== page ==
The cost of such an annuity varies, depending on your age, sex, and whether or not you name a beneficiary. Based on current life expectancies, if you are currently 66, you can expect to live another 24 years. Insurance companies price their products on the average mortality rate, so purchasing an annuity at this stage of your life can make sense financially in a number of ways. (Someone who is currently 40 years old – and facing that same life expectancy of 90 – will pay a significantly higher premium now to receive the same level of income later.)

To put it even more simply: If you are 66 years old today, you will need to draw 4 percent annually from a base of $96,000 to reach the magic number of $3,200 per month. If you purchase an annuity, however, you will need just $570,000 to achieve that same monthly income figure. Even better, you can structure the annuity so that the payments will continue to your beneficiary for his or her lifetime should you predecease them.

Annuities can be structured in a number of ways: There is an immediate annuity, which typically starts paying within 12 months; and a deferred annuity, which starts paying at an agreed-upon date, usually five to 10 years in the future.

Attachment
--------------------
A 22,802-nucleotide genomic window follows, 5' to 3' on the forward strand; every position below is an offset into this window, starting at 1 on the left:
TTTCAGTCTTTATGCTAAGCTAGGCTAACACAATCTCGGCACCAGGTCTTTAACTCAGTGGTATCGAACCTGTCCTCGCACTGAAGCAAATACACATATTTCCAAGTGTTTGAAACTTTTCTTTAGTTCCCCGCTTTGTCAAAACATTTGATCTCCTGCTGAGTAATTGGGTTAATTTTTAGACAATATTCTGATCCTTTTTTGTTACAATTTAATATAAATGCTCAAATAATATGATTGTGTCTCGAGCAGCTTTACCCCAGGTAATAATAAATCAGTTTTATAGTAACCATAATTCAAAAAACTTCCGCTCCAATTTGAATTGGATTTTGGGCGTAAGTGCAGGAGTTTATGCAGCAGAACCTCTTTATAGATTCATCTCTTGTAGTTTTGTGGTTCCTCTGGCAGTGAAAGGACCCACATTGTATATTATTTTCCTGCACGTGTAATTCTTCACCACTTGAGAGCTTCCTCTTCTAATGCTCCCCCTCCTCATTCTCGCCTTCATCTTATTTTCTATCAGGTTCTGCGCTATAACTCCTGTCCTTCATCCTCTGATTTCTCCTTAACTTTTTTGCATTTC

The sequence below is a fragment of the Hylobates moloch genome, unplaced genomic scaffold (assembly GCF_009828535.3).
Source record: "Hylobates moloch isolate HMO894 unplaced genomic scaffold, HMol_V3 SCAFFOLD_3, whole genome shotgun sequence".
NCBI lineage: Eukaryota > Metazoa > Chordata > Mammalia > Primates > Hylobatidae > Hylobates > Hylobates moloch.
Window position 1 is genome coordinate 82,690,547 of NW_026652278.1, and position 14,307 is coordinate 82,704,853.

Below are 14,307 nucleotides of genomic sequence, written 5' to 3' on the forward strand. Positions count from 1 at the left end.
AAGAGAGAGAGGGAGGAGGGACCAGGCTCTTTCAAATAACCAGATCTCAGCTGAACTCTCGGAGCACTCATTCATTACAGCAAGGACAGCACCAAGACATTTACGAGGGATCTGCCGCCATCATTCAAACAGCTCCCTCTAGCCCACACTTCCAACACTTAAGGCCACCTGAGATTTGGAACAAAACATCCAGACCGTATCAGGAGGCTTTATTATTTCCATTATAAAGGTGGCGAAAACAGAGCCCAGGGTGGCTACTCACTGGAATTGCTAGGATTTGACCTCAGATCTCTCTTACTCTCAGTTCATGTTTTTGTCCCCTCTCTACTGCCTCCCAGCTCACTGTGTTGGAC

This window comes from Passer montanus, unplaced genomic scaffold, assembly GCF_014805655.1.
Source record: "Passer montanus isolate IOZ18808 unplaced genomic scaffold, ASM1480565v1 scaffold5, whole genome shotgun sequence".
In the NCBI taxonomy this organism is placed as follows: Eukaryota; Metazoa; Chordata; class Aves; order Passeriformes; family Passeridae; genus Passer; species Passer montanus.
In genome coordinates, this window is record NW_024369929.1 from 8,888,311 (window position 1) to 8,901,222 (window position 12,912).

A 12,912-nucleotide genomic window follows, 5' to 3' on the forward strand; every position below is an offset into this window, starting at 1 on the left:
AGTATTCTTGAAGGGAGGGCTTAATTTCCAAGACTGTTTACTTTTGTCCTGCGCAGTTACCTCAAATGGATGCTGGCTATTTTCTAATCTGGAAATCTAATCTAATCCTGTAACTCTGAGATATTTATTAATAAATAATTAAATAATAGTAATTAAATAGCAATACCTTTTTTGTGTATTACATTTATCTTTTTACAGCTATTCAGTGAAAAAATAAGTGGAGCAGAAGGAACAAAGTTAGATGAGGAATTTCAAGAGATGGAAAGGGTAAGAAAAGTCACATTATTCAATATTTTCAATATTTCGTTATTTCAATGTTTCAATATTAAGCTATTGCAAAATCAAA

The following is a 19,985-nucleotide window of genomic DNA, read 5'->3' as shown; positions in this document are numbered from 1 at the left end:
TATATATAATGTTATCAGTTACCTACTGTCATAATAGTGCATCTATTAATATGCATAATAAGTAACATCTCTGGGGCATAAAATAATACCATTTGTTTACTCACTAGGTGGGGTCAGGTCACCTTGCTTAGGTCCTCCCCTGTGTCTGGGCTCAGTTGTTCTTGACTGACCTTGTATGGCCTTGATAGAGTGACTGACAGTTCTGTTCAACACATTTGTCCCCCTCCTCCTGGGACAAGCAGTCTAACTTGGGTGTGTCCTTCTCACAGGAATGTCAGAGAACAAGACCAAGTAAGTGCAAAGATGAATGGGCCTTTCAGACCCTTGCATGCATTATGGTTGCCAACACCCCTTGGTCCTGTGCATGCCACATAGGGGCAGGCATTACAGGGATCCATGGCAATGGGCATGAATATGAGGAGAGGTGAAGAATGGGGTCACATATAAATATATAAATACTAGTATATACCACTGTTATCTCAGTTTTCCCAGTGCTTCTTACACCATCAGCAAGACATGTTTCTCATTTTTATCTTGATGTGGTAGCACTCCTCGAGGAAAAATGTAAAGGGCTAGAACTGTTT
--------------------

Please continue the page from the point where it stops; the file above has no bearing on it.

The downside of the annuity is that it is less flexible than if you take your payment directly from your portfolio. (In addition, there is always the possibility that you may not reach the average life expectancy … but then that is the case with any life insurance policy.)

This leads inevitably to other distribution strategies that can be applied when it comes to retiring – strategies that I will discuss in my next post.

About the Author

Richard Rausser

Richard W. Rausser has more than 30 years of experience in the retirement benefits industry. He is Senior Vice President of Thought Leadership at Pentegra, a leading provider of retirement plan and fiduciary outsourcing to organizations nationwide. Rich is responsible for helping to shape and define Pentegra’s viewpoint on workplace retirement plans, plan design strategy, retirement success and employee savings trends. His work is used by employers, employees, advisors, policymakers and the media to produce successful outcomes for American workers.  In addition, Rich is responsible for Pentegra’s Defined Benefit line of business, which includes a team of Actuaries and other retirement plan professionals as well as Pentegra’s BOLI line of business.  He is a frequent speaker on retirement benefit topics; a Certified Pension Consultant (CPC); a Qualified Pension Administrator (QPA); a Qualified 401(k) Administrator (QKA); and a member of the American Society of Pension Professionals and Actuaries (ASPPA). He holds an M.B.A. in Finance from Fairleigh Dickinson University and a B.A. in Economics and Business Administration from Ursinus College.